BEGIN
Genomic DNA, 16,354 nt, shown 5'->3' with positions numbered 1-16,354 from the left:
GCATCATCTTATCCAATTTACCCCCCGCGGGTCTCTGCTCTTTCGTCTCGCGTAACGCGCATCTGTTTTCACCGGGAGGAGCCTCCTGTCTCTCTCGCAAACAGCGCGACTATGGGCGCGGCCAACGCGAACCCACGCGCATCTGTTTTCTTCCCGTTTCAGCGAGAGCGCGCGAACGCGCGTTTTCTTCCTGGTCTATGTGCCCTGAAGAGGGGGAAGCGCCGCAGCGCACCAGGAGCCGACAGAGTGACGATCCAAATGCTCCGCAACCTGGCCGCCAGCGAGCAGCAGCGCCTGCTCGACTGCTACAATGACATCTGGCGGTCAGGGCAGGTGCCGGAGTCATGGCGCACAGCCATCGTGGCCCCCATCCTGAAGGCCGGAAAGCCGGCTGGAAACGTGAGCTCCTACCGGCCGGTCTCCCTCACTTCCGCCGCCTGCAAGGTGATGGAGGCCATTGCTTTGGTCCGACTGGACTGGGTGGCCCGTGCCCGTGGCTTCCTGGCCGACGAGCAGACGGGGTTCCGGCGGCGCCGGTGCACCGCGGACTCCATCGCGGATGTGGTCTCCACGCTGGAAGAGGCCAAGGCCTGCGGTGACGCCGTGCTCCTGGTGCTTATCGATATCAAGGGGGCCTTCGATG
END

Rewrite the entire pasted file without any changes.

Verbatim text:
Genomic DNA, 16,354 nt, shown 5'->3' with positions numbered 1-16,354 from the left:
GCATCATCTTATCCAATTTACCCCCCGCGGGTCTCTGCTCTTTCGTCTCGCGTAACGCGCATCTGTTTTCACCGGGAGGAGCCTCCTGTCTCTCTCGCAAACAGCGCGACTATGGGCGCGGCCAACGCGAACCCACGCGCATCTGTTTTCTTCCCGTTTCAGCGAGAGCGCGCGAACGCGCGTTTTCTTCCTGGTCTATGTGCCCTGAAGAGGGGGAAGCGCCGCAGCGCACCAGGAGCCGACAGAGTGACGATCCAAATGCTCCGCAACCTGGCCGCCAGCGAGCAGCAGCGCCTGCTCGACTGCTACAATGACATCTGGCGGTCAGGGCAGGTGCCGGAGTCATGGCGCACAGCCATCGTGGCCCCCATCCTGAAGGCCGGAAAGCCGGCTGGAAACGTGAGCTCCTACCGGCCGGTCTCCCTCACTTCCGCCGCCTGCAAGGTGATGGAGGCCATTGCTTTGGTCCGACTGGACTGGGTGGCCCGTGCCCGTGGCTTCCTGGCCGACGAGCAGACGGGGTTCCGGCGGCGCCGGTGCACCGCGGACTCCATCGCGGATGTGGTCTCCACGCTGGAAGAGGCCAAGGCCTGCGGTGACGCCGTGCTCCTGGTGCTTATCGATATCAAGGGGGCCTTCGATG